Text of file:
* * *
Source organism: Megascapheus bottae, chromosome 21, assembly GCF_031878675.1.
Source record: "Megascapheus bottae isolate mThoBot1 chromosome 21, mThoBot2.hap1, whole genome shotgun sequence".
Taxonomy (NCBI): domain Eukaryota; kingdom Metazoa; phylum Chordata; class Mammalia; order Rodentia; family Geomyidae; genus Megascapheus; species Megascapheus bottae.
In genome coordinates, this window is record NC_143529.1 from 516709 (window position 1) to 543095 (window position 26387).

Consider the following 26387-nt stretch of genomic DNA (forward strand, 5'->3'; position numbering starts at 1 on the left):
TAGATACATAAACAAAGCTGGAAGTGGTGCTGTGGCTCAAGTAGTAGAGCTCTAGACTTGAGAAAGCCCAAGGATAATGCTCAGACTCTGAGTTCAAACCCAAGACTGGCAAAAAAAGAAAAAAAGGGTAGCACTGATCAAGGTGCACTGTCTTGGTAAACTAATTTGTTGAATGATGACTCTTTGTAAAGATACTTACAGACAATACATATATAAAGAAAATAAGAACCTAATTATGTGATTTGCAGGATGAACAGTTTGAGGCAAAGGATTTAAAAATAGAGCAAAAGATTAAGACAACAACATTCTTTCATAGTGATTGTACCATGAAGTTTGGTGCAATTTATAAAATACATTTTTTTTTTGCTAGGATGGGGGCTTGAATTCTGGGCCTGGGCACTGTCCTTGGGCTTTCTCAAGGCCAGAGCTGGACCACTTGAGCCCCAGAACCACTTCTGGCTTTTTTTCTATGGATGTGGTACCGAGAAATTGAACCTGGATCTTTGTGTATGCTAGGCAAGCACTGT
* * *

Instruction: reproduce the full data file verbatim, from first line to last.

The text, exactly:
Source organism: Megascapheus bottae, chromosome 21, assembly GCF_031878675.1.
Source record: "Megascapheus bottae isolate mThoBot1 chromosome 21, mThoBot2.hap1, whole genome shotgun sequence".
Taxonomy (NCBI): domain Eukaryota; kingdom Metazoa; phylum Chordata; class Mammalia; order Rodentia; family Geomyidae; genus Megascapheus; species Megascapheus bottae.
In genome coordinates, this window is record NC_143529.1 from 516709 (window position 1) to 543095 (window position 26387).

Consider the following 26387-nt stretch of genomic DNA (forward strand, 5'->3'; position numbering starts at 1 on the left):
TAGATACATAAACAAAGCTGGAAGTGGTGCTGTGGCTCAAGTAGTAGAGCTCTAGACTTGAGAAAGCCCAAGGATAATGCTCAGACTCTGAGTTCAAACCCAAGACTGGCAAAAAAAGAAAAAAAGGGTAGCACTGATCAAGGTGCACTGTCTTGGTAAACTAATTTGTTGAATGATGACTCTTTGTAAAGATACTTACAGACAATACATATATAAAGAAAATAAGAACCTAATTATGTGATTTGCAGGATGAACAGTTTGAGGCAAAGGATTTAAAAATAGAGCAAAAGATTAAGACAACAACATTCTTTCATAGTGATTGTACCATGAAGTTTGGTGCAATTTATAAAATACATTTTTTTTTTGCTAGGATGGGGGCTTGAATTCTGGGCCTGGGCACTGTCCTTGGGCTTTCTCAAGGCCAGAGCTGGACCACTTGAGCCCCAGAACCACTTCTGGCTTTTTTTCTATGGATGTGGTACCGAGAAATTGAACCTGGATCTTTGTGTATGCTAGGCAAGCACTGT